Specter of ‘cancel culture’ hangs over 2nd day of debate on repealing 377A and marriage amendment

The debate over the bill repealing Section 377A of the Penal Code and another bill to amend Singapore’s constitution to protect the definition of marriage from legal challenges wrapped up today with the remaining speakers having their say. 

Today’s session also saw politicians answer or clarify questions from the other members of Parliament. Needless to say, jabs were made and words were misconstrued. Here are some of the key takeaways. 

Let’s talk about cancel culture (again)

Once again, the specter of cancel culture was raised in regard to the rights of people who do not agree about the repeal of 377A and who believe in the traditional notion of marriage to express their opinions. 

Regarding the government’s plan is to tackle cancel culture, Home Affairs and Law Minister K Shanmugam said, “Many religious groups and organizations in particular are very concerned about this. Many Church groups have spoken with us. Their experience is that when they express their views they are shouted down and they feel bullied.” 

Although he added that people should be free to stand by their beliefs and express their views with due respect for the feelings of others without the fear of being ‘cancelled’, it is interesting to note that most of these sentiments were out of concern for a community that 377A does not affect. 

Digs at the Opposition party

Some of the spiciest parts of today’s hearing were the zingers between members of the PAP and the opposition. 

Shanmugam spoke out against the leader of the opposition, Pritam Singh (WP-Aljunied), saying that the Workers’ Party showed yesterday that it does not support or oppose the repeal of Section 377A or the constitutional amendments and has “no official position.”

“They debated and discussed but didn’t decide on a party position. So the question is if this is how one decides, how will such a team function if they are in charge?” he asked.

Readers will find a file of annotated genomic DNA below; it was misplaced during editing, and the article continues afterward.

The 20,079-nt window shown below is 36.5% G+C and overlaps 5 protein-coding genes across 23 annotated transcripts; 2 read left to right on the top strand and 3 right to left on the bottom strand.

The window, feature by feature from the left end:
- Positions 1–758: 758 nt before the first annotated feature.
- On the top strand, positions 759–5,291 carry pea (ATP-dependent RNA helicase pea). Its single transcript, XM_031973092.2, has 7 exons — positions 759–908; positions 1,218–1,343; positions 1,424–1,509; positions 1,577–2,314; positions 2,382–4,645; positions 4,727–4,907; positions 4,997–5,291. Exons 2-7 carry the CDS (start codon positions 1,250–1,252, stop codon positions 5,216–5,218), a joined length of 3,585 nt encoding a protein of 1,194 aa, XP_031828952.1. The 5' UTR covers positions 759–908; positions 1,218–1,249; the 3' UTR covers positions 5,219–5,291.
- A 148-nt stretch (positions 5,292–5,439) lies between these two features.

“Mr. Singh said his lifting of the whip on Workers’ Party MPs was democratic so as to allow for a full and honest representation of all views. That explanation is factually untrue. Every MP must know that. It does no credit to this house to say these things.”

He stated that MPs are allowed to express their honest views without having to lift the whip. 

Singh retaliated by saying Shanmugam “mischaracterised his speech somewhat”. He brought up examples of when the PAP lifted the whip so individual MPs could vote based on their religious and ethical beliefs, as in the case of the Human Organ Transplant Bill of 2009 and the Abortion Bill of 1969.

Hazel Poa of the Progress Singapore Party (PSP) and Masagos also had a small exchange in which Masagos urged PSP to state their position on the bills. 

Poa elaborated and said that PSP would support the constitutional amendment on one condition – if the public were given a referendum to decide for themselves the definition of marriage. 

To that, Masagos made a comment about waiting for the “train to crash” on them. Interesting.

Hence, PSP’s final stance is that they will support the repeal of Section 377A but will not support the constitutional amendment.

It’s official

It’s no surprise that after votes were taken, Parliament approved the legislation to decriminalize gay sex between men and to protect the definition of marriage from legal challenges. 

While it seems like a win, this decision is also a step back for the LGBT community as amending the constitution means limiting the prospect of legalizing same-sex marriage anytime soon. It is also interesting to note that none of the MPs who opposed the constitutional amendment did so on the basis that same-sex marriage is a fundamental right, instead arguing that it gave parliament too much power over the judiciary. 

While it looks like the prospect of same-sex marriage being recognized in Singapore still seems far off, other Asian countries have proved more progressive. Taiwan became the first country in Asia to legalize same-sex marriage in 2019, while same-sex partners of residents can receive spousal visas and spousal benefits in Hong Kong.


‘I’ve got gay friends, but…’: Key takeaways from parliament’s debate on repealing 377A and definition of marriage

The lengthy session in Parliament on Monday, Nov. 28 had two agendas: to debate the bill repealing Section 377A of the Penal Code, which criminalises sex between men, and another…

28 Nov 2022


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